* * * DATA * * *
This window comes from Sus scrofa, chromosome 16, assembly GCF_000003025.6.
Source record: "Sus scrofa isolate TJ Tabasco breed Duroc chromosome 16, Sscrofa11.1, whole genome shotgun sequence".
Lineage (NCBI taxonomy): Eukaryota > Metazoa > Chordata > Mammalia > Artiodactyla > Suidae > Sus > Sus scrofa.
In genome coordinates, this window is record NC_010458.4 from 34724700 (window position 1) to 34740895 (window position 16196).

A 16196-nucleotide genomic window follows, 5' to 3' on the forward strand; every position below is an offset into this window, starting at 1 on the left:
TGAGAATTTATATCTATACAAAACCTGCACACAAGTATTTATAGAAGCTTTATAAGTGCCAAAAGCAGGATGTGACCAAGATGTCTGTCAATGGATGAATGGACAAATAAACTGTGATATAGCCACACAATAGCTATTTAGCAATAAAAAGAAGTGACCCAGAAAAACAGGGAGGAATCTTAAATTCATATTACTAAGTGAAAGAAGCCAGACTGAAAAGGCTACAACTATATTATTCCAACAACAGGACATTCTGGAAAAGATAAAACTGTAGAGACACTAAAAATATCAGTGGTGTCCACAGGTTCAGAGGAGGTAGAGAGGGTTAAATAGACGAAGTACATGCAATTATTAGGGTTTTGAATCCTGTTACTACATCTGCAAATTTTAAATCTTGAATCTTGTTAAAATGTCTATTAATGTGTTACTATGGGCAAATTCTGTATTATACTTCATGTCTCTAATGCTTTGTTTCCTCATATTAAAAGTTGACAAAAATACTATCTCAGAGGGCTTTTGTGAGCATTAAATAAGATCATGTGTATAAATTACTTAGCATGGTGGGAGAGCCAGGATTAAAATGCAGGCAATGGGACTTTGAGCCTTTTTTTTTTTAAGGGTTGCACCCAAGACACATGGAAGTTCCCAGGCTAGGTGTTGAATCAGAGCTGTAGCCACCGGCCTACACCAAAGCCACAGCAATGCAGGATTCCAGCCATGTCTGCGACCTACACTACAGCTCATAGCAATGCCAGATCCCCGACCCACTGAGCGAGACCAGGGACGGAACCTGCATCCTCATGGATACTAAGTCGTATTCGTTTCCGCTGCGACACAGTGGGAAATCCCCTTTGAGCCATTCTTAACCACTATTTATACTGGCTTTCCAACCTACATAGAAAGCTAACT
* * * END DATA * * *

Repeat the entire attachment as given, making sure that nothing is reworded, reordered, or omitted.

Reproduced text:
This window comes from Sus scrofa, chromosome 16, assembly GCF_000003025.6.
Source record: "Sus scrofa isolate TJ Tabasco breed Duroc chromosome 16, Sscrofa11.1, whole genome shotgun sequence".
Lineage (NCBI taxonomy): Eukaryota > Metazoa > Chordata > Mammalia > Artiodactyla > Suidae > Sus > Sus scrofa.
In genome coordinates, this window is record NC_010458.4 from 34724700 (window position 1) to 34740895 (window position 16196).

A 16196-nucleotide genomic window follows, 5' to 3' on the forward strand; every position below is an offset into this window, starting at 1 on the left:
TGAGAATTTATATCTATACAAAACCTGCACACAAGTATTTATAGAAGCTTTATAAGTGCCAAAAGCAGGATGTGACCAAGATGTCTGTCAATGGATGAATGGACAAATAAACTGTGATATAGCCACACAATAGCTATTTAGCAATAAAAAGAAGTGACCCAGAAAAACAGGGAGGAATCTTAAATTCATATTACTAAGTGAAAGAAGCCAGACTGAAAAGGCTACAACTATATTATTCCAACAACAGGACATTCTGGAAAAGATAAAACTGTAGAGACACTAAAAATATCAGTGGTGTCCACAGGTTCAGAGGAGGTAGAGAGGGTTAAATAGACGAAGTACATGCAATTATTAGGGTTTTGAATCCTGTTACTACATCTGCAAATTTTAAATCTTGAATCTTGTTAAAATGTCTATTAATGTGTTACTATGGGCAAATTCTGTATTATACTTCATGTCTCTAATGCTTTGTTTCCTCATATTAAAAGTTGACAAAAATACTATCTCAGAGGGCTTTTGTGAGCATTAAATAAGATCATGTGTATAAATTACTTAGCATGGTGGGAGAGCCAGGATTAAAATGCAGGCAATGGGACTTTGAGCCTTTTTTTTTTTAAGGGTTGCACCCAAGACACATGGAAGTTCCCAGGCTAGGTGTTGAATCAGAGCTGTAGCCACCGGCCTACACCAAAGCCACAGCAATGCAGGATTCCAGCCATGTCTGCGACCTACACTACAGCTCATAGCAATGCCAGATCCCCGACCCACTGAGCGAGACCAGGGACGGAACCTGCATCCTCATGGATACTAAGTCGTATTCGTTTCCGCTGCGACACAGTGGGAAATCCCCTTTGAGCCATTCTTAACCACTATTTATACTGGCTTTCCAACCTACATAGAAAGCTAACT